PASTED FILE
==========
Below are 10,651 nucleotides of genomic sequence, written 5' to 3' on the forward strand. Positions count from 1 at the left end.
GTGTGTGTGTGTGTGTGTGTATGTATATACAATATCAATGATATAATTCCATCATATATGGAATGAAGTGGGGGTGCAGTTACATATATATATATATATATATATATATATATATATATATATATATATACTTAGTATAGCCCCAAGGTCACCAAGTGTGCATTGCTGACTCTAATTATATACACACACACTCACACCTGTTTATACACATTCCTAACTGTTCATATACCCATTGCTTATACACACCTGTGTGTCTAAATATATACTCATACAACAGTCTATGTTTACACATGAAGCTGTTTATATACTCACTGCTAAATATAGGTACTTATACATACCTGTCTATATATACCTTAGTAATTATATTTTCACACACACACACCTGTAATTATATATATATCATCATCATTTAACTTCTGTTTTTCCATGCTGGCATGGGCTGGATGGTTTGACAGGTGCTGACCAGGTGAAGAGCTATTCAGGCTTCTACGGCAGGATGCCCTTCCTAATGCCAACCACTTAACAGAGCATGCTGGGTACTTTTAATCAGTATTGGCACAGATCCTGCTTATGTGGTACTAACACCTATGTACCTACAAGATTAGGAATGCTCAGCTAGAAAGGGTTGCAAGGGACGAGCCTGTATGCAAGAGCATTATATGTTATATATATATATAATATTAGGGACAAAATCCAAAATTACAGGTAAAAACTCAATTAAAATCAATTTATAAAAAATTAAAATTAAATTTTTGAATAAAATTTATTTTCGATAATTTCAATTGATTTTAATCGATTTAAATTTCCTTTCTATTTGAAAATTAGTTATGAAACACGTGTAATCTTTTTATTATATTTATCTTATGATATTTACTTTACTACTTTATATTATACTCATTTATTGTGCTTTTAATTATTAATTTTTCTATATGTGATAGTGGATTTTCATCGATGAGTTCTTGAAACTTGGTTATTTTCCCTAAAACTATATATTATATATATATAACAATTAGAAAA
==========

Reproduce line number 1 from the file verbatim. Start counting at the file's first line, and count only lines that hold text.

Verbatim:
Below are 10,651 nucleotides of genomic sequence, written 5' to 3' on the forward strand. Positions count from 1 at the left end.